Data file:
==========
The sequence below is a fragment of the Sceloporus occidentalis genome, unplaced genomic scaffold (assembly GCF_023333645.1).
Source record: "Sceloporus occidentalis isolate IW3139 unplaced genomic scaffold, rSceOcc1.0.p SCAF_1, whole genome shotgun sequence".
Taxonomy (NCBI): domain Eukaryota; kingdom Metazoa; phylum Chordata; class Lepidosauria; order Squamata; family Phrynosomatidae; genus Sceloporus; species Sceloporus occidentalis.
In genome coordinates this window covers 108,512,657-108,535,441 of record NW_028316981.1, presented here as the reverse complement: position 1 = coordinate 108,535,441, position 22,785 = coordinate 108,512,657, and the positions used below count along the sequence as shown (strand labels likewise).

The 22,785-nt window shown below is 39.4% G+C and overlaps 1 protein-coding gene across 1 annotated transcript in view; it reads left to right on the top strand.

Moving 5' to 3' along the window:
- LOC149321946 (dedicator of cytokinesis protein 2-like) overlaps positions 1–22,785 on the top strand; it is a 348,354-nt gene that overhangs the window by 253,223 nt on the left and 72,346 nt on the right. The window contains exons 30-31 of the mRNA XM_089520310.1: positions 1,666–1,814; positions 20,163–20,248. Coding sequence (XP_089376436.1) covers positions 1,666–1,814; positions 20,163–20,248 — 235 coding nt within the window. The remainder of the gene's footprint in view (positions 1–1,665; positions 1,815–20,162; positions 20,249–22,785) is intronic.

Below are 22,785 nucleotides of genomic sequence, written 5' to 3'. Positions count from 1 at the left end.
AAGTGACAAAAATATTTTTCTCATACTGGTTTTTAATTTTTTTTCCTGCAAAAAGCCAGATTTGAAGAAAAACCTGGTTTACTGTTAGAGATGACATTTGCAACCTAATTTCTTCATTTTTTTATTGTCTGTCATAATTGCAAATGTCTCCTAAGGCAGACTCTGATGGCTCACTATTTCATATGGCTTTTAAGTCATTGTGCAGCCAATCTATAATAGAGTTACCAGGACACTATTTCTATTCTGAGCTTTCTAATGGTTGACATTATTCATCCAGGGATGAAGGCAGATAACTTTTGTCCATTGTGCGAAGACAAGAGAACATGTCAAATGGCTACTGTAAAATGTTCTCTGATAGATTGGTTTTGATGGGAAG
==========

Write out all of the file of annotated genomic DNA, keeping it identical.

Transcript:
The sequence below is a fragment of the Sceloporus occidentalis genome, unplaced genomic scaffold (assembly GCF_023333645.1).
Source record: "Sceloporus occidentalis isolate IW3139 unplaced genomic scaffold, rSceOcc1.0.p SCAF_1, whole genome shotgun sequence".
Taxonomy (NCBI): domain Eukaryota; kingdom Metazoa; phylum Chordata; class Lepidosauria; order Squamata; family Phrynosomatidae; genus Sceloporus; species Sceloporus occidentalis.
In genome coordinates this window covers 108,512,657-108,535,441 of record NW_028316981.1, presented here as the reverse complement: position 1 = coordinate 108,535,441, position 22,785 = coordinate 108,512,657, and the positions used below count along the sequence as shown (strand labels likewise).

The 22,785-nt window shown below is 39.4% G+C and overlaps 1 protein-coding gene across 1 annotated transcript in view; it reads left to right on the top strand.

Moving 5' to 3' along the window:
- LOC149321946 (dedicator of cytokinesis protein 2-like) overlaps positions 1–22,785 on the top strand; it is a 348,354-nt gene that overhangs the window by 253,223 nt on the left and 72,346 nt on the right. The window contains exons 30-31 of the mRNA XM_089520310.1: positions 1,666–1,814; positions 20,163–20,248. Coding sequence (XP_089376436.1) covers positions 1,666–1,814; positions 20,163–20,248 — 235 coding nt within the window. The remainder of the gene's footprint in view (positions 1–1,665; positions 1,815–20,162; positions 20,249–22,785) is intronic.

Below are 22,785 nucleotides of genomic sequence, written 5' to 3'. Positions count from 1 at the left end.
AAGTGACAAAAATATTTTTCTCATACTGGTTTTTAATTTTTTTTCCTGCAAAAAGCCAGATTTGAAGAAAAACCTGGTTTACTGTTAGAGATGACATTTGCAACCTAATTTCTTCATTTTTTTATTGTCTGTCATAATTGCAAATGTCTCCTAAGGCAGACTCTGATGGCTCACTATTTCATATGGCTTTTAAGTCATTGTGCAGCCAATCTATAATAGAGTTACCAGGACACTATTTCTATTCTGAGCTTTCTAATGGTTGACATTATTCATCCAGGGATGAAGGCAGATAACTTTTGTCCATTGTGCGAAGACAAGAGAACATGTCAAATGGCTACTGTAAAATGTTCTCTGATAGATTGGTTTTGATGGGAAG